During a ceremony in the Whittall Pavilion at the Jefferson Building of the Library of Congress, Washington, D.C., on June 19, winners of the Network Library Awards received recognition for their promotion and distribution of digital talking books. The Washington Talking Book and Braille Library (WTBBL) of Seattle and the Special Services Library of Virginia Beach were each presented with framed certificates for their libraries and parent agencies and a $1,000 cash award.
Danielle Miller, regional librarian of WTBBL, said, “Receiving the Network Library of the Year Award means so much to all of us: staff, volunteers, and patrons. Everything we do is really a collective effort.”
The first NLS network library to produce its own downloadable digital talking books, WTBBL circulated 397,077 items to 10,236 eligible individuals throughout the state of Washington in 2009. The library also gained 1,401 new patrons that year.
WTBBL patrons enthusiastically demonstrated their appreciation for the library’s services through letters of thanks and financial donations of nearly $125,000 in 2009. The funding helped to support a variety of programs, including a radio reading service that WTBBL broadcasts from its studio and makes available in podcast form through its website.
Joined at the podium by Washington State librarian Jan Walsh and Patron Advisory Council chair Sue Ammeter, Miller said, “During the past year, we’ve managed to expand our services in creative ways despite economic difficulties and funding cuts. We’re proud of what we’ve accomplished, and grateful to be recognized for it.”
Accepting the Network Subregional Library of the Year Award, Pam Brown, senior and disability services librarian in Virginia Beach noted, “I began working for Special Services just two years ago. There could not have been a more exciting time to become involved! We have delivered new digital machines to 57 percent of our active customers. The transition to digital technology has invigorated them and I am glad to have this opportunity to thank NLS on their behalf for this new format.”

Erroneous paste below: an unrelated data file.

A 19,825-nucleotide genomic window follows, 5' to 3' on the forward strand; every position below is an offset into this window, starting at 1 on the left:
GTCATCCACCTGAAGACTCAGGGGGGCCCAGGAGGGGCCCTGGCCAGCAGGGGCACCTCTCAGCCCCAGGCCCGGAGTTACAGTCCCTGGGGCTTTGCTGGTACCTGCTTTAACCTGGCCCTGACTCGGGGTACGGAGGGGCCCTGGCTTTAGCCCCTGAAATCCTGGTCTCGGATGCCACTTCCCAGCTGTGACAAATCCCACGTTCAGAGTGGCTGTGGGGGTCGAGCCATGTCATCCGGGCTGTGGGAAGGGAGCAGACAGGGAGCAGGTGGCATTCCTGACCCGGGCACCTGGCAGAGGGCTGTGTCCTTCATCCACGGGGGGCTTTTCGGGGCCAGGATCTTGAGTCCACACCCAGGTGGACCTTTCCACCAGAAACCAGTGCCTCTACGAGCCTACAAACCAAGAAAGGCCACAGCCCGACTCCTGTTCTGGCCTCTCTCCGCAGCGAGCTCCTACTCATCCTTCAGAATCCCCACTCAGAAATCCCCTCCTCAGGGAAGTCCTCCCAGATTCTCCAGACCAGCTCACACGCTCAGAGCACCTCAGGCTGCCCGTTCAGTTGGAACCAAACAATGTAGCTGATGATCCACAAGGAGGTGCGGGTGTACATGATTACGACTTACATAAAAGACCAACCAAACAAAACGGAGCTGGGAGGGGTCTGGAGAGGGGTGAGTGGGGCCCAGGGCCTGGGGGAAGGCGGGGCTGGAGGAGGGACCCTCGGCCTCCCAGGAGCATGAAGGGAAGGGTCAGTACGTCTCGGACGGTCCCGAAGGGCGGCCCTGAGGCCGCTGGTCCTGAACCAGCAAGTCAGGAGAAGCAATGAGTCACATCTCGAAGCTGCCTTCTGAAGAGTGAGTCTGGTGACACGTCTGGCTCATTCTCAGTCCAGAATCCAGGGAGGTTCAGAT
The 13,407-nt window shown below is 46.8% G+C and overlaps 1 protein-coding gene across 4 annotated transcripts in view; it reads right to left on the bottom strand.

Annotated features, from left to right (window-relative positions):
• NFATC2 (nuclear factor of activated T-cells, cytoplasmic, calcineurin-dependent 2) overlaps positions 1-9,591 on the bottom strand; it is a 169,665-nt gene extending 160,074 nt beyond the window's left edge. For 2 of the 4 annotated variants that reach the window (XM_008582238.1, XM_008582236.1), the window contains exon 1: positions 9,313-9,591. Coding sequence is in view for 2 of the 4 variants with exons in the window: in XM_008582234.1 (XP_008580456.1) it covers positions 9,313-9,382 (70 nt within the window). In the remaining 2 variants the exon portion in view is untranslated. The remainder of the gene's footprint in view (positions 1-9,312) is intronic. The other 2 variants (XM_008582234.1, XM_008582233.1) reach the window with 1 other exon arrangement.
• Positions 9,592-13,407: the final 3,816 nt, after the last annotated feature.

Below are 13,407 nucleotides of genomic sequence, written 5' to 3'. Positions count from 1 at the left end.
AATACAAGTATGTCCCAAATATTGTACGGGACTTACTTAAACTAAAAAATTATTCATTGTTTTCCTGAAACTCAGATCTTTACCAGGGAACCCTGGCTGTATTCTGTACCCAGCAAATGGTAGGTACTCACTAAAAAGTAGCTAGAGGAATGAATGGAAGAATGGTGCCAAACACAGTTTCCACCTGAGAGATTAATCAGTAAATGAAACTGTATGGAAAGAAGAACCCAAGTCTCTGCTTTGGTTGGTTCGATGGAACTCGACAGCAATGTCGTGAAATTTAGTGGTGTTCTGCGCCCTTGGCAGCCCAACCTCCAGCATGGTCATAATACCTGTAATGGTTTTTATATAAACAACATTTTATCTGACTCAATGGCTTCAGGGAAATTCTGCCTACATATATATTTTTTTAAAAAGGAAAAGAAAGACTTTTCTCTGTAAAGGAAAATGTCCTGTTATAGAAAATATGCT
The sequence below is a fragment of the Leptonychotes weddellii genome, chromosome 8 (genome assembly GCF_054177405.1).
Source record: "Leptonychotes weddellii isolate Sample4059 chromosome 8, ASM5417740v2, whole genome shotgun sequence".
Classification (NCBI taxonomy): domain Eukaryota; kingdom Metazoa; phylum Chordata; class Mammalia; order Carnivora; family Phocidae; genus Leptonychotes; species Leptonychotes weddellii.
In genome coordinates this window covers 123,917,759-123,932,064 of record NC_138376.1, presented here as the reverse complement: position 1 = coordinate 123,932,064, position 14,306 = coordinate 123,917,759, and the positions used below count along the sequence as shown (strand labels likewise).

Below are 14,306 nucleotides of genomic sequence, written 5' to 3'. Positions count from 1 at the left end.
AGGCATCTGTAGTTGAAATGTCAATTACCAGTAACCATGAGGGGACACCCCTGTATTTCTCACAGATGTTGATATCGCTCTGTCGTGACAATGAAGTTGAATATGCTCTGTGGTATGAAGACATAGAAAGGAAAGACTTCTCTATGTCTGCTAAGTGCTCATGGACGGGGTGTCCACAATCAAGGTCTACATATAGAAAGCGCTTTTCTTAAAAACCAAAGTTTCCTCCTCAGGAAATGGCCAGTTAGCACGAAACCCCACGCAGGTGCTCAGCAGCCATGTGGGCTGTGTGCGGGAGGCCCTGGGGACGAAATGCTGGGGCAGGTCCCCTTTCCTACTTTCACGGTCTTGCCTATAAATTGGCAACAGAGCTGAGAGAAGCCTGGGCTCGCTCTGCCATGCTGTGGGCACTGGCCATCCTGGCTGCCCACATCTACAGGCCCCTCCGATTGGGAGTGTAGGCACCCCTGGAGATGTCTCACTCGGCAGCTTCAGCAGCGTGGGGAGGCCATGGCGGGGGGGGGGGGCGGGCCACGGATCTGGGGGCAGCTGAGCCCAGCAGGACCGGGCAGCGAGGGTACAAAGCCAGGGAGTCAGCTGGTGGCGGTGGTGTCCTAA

The Special Services Library has used the distribution of digital talking-book players and digital talking books as an opportunity to garner publicity from its local newspaper. To support growing demand for digital talking books, the Special Services Library raised funds to help purchase blank cartridges so patrons can download audiobooks from the NLS Braille and Audio Reading Download (BARD).
Brown, accompanied by Richard Sorey, Norfolk regional manager of the Department for the Blind and Vision Impaired, and Martha J. Sims, Virginia Beach Public Library director, continued: “In the city of Virginia Beach, 21 percent of the patrons are downloading books from BARD. We will be starting a download-on-demand program for customers who cannot manage the process themselves. This will be funded by our local Lions Club, the Friends of the Virginia Beach Library, and by your generous award.”
The Special Services Library, which serves the Eastern Shore of Virginia and nearby counties, circulated 35,419 items to 905 patrons in 2009. It shares space with the Bayside Area Library, enabling Special Services to provide patrons with an accessible computer laboratory and other walk-in services six days a week. Other noteworthy projects that distinguish the library include having obtained television coverage for organizing a library-sponsored field trip to the Contemporary Art Center of Virginia, where patrons were encouraged to touch art and discuss their experiences with attending artists.
Deanna Marcum, associate librarian for Library Services, commended NLS for its dedication to serving the blind and physically handicapped community and for recognizing the libraries on the front lines. Kathryn Mendenhall, LC director of Partnerships and Outreach Programs, also expressed support for the talking-book program and its goals, noting especially the launch of the digital talking-book system.
NLS presents the Network Library of the Year Awards each year to two libraries for outstanding performance at state and local levels. Special committees of librarians and patrons make the selections using three primary criteria: mission support (the extent to which the library reached or exceeded benchmarks set out in the American Library Association Revised Standards and Guidelines of Service), creativity and innovation, and record of patron satisfaction.
“You and this program saved my life,” Michael Hingson, a survivor of the September 11, 2001, terrorist attack on the World Trade Center, told 200 participants attending the National Conference of Librarians Serving Blind and Physically Handicapped Individuals, May 16–20, in Des Moines, Iowa. The conference, which centered on the theme “We All Did It! The Digital Future Is Now,” marked the release of digital talking books and players to special-format libraries that serve a readership of 900,000.